To that end, I offer some tips and thoughts on a planning food garden that you will enjoy.
First, take an inventory of your motivation and reality.
- What are your reasons and goals for growing food?
- How many hours each week are you willing to dedicate to your garden?
- How much space do you have?
- Will it be a solo or group activity?
Note that your goals may be quite ambitious but you may not have the space or time to support the goals. The best garden advice to beginners is to start small. Define your goals. If you are new to growing food I recommend starting small by growing 1- 3 crops. Remember that you can do additional sowing (called successive sowing) throughout the season.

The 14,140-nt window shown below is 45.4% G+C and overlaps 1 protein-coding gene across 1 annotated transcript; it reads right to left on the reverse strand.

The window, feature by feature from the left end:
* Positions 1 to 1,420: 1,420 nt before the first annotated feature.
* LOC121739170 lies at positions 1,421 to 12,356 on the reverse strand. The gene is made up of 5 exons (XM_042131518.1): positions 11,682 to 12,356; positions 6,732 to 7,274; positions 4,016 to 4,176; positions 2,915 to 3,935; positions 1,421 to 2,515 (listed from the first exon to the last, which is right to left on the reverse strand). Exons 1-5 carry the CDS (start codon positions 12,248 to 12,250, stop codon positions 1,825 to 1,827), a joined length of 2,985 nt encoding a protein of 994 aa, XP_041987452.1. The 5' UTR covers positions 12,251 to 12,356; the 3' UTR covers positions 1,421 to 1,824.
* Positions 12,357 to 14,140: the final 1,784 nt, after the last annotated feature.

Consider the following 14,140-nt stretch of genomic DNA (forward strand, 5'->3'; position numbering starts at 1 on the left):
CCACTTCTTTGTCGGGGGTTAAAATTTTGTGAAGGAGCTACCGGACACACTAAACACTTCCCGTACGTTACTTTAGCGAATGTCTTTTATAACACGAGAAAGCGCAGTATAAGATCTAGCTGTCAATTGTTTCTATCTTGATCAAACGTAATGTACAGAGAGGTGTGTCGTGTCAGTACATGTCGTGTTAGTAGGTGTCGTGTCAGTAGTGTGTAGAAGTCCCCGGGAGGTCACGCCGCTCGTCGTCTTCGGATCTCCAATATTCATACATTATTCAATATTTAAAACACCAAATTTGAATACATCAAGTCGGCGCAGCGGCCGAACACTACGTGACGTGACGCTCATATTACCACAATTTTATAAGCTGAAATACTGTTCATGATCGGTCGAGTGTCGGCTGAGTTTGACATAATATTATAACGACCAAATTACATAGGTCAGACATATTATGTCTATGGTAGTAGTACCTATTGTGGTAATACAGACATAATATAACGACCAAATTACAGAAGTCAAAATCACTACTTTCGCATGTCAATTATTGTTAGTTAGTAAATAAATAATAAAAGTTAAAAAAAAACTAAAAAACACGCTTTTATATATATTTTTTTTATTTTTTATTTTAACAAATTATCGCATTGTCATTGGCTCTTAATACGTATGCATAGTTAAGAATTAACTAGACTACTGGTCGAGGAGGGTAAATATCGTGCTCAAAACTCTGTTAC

Most vegetables and fruits require 6-8 hours of sun, consistent watering, occasional weeding, decent soil, and benefit from doses of fertilizer. If you don’t have access to land, you can grow food in containers on a patio, deck, or balcony. Does your community have a community garden that rents out beds? This is a great way to meet other gardeners and garner growing tips and garden wisdom.
Another factor to consider is what you prefer to buy at your local store or farmer’s market? I buy most of my fruit from local growers (apples, pears, cherries, apricots, blueberries) since it is readily available and they do the hard work of caring for fruit trees and shrubs. I do grow raspberries, strawberries, and rhubarb for the following reasons: